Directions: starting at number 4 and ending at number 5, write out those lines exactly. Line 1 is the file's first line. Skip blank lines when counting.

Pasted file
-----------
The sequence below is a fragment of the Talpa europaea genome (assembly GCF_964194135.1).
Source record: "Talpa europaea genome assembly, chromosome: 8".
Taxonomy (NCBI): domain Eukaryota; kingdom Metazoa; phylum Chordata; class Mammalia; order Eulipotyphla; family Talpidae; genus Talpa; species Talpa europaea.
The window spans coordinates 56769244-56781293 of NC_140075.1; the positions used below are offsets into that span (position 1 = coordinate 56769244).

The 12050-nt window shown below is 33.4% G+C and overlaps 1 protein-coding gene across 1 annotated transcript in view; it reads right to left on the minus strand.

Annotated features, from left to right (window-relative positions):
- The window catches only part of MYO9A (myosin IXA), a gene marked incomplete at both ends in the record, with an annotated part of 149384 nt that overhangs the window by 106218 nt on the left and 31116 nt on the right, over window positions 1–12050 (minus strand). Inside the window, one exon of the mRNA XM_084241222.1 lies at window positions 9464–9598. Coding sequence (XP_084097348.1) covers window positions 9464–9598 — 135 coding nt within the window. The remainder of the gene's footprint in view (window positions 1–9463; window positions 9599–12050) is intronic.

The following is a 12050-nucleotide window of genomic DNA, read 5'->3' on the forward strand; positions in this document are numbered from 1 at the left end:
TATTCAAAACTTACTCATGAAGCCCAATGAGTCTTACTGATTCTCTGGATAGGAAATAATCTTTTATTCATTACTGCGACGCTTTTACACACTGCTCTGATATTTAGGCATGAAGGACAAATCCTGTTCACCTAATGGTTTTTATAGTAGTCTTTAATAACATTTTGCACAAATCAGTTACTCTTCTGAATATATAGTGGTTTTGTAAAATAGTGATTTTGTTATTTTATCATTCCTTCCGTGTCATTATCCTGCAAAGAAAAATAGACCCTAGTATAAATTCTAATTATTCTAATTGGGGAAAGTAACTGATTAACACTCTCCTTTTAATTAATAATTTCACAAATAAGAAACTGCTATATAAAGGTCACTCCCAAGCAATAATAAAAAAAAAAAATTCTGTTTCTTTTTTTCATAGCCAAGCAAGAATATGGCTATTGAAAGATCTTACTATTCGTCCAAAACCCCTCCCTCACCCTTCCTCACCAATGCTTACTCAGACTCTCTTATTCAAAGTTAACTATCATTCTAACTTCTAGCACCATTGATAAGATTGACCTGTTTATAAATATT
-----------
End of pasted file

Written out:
The window spans coordinates 56769244-56781293 of NC_140075.1; the positions used below are offsets into that span (position 1 = coordinate 56769244).

The 12050-nt window shown below is 33.4% G+C and overlaps 1 protein-coding gene across 1 annotated transcript in view; it reads right to left on the minus strand.